Pierre Poilievre, Minister of State for Democratic Reform stands in the House of Commons during Question Period, in Ottawa Tuesday, Feb. 4, 2014. Fred Chartrand/Canadian Press
Much of the debate over the government's proposed changes to Canadian election laws has focused on its plan to eliminate vouching, a process that lets those without proper identification have someone else in the same polling division swear to their name and address.
A less-discussed change proposed in Bill C-23 would also roll back a pilot program that allowed 400,000 people to use their voter information card as proof of address in the 2011 election.
Those who work to promote democracy — the current and former heads of Elections Canada, along with other experts — say removing those options would essentially deny the vote to tens of thousands of people. Harry Neufeld, who studied problems in the 2011 campaign, says 520,000 people could lose their right to vote.
The Conservatives say there are 39 forms of ID that let people prove their name and address when they vote in a federal election, arguing that's enough to get rid of vouching and the use of the voter information cards as proof of address.
But how easy is it to prove you are who you say you are when you cast a ballot?
The experts who so far have appeared before the procedure and House affairs committee have raised concerns about the list provided by Elections Canada, and defended by Pierre Poilievre, minister of state for democratic reform.
The biggest catch seems to be the need for voters to prove where they live. Take away the driver's licence, and it gets complicated.
Here are three things to know about the way Bill C-23 would change how Canadians could identify themselves to cast ballots in federal elections.
1. Few pieces of ID list address
Voters don't just prove their identity to cast a ballot: they have to prove where they live too. And while Elections Canada says 85 per cent of Canadians have a driver's licence — based on the numbers they get from provincial licensing offices — that penetration drops in urban areas like Vancouver, Toronto and Montreal, where better public transit systems mean fewer people require cars to get around.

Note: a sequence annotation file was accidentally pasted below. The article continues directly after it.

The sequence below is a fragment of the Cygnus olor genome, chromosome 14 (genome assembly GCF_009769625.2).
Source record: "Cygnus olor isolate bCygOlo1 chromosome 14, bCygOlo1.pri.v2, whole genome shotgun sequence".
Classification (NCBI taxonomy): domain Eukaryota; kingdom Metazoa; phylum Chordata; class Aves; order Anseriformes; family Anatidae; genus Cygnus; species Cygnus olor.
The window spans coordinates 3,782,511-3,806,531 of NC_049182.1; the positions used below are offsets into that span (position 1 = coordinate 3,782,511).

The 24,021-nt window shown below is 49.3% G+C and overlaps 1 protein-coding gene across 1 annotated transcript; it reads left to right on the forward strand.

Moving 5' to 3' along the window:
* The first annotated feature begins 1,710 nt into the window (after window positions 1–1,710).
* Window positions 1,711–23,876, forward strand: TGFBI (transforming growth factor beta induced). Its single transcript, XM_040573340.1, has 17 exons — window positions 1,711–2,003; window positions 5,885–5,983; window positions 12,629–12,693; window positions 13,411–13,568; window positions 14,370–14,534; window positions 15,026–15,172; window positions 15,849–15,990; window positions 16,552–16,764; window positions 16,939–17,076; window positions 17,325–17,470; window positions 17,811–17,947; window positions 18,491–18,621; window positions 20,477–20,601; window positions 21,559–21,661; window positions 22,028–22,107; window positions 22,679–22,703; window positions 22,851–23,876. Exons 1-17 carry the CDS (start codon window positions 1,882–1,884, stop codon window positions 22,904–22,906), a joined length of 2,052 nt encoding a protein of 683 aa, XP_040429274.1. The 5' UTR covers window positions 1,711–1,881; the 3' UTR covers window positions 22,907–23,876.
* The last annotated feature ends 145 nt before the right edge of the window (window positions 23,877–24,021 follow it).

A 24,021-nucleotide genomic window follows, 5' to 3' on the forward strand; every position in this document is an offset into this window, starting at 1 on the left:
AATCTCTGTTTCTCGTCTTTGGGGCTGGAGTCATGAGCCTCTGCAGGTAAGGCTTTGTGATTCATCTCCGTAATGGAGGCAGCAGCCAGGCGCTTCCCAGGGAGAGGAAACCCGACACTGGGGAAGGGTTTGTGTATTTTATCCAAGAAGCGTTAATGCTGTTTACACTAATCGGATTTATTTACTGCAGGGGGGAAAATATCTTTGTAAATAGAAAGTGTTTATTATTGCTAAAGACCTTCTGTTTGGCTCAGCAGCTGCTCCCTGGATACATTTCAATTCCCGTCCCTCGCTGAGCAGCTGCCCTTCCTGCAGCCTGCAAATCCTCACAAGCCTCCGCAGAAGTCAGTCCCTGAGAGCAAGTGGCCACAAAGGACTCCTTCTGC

One of the democracy experts appearing before the committee Thursday made that point. Student Vote's Taylor Gunn, who lives in Toronto, told the committee that he doesn't have a driver's licence.
"My health card, embarrassingly enough, is my only piece of official ID and it doesn't have my address on it. My wife couldn't vouch for me right now [under Bill C-23]," Gunn said.
Government issued ID like social insurance number cards and birth certificates do not show an address. Canadian passports allow people to write in their own address, so can't be used as proof of residence.
2. Originals required
No driver's licence? No problem. Poilievre told MPs in question period Friday that photo ID and government-issued ID aren't required. His critics, however, say it's not that easy.
The list of accepted identification includes "things like utility bills, [Old Age Security] or Employment Insurance cheques, statement of attestation from aboriginal reserve, Indian status card, a student card, the list goes on and on. It's 39 different options. We just think it's reasonable that people bring some form of ID when they show up to vote," Poilievre said.
The list also includes bank statements and insurance policies. Unless, that is, the documents are delivered by email. A printed version of emailed documents won't suffice. Instead, voters would have to go to the bank or the hydro or insurance company — or dig through their paper files at home — to find an original copy. And they'll have to know that before they head to the polling station to cast a ballot on the advance polling day or election day.
3. Other options
For those who don't have a driver's licence, they could present a lease or have a letter of attestation from a shelter, soup kitchen, student or senior residence, or long-term care facility. But that requires more planning than simply heading to the polling station on election day.
Neufeld, the former chief electoral officer in British Columbia and now a consultant, says if the government is worried about vouching, there are ways to make it more secure.
There are problems, he says, including rushed poll clerks not keeping detailed records of who is vouching, or for whom they are vouching.
He said he likes a method used in Manitoba elections.
"If they have two pieces of ID but neither of them definitively proves their residential address, then they have to sign a declaration that the address they're claiming to live at is indeed their address," Neufeld said Thursday after speaking to MPs.
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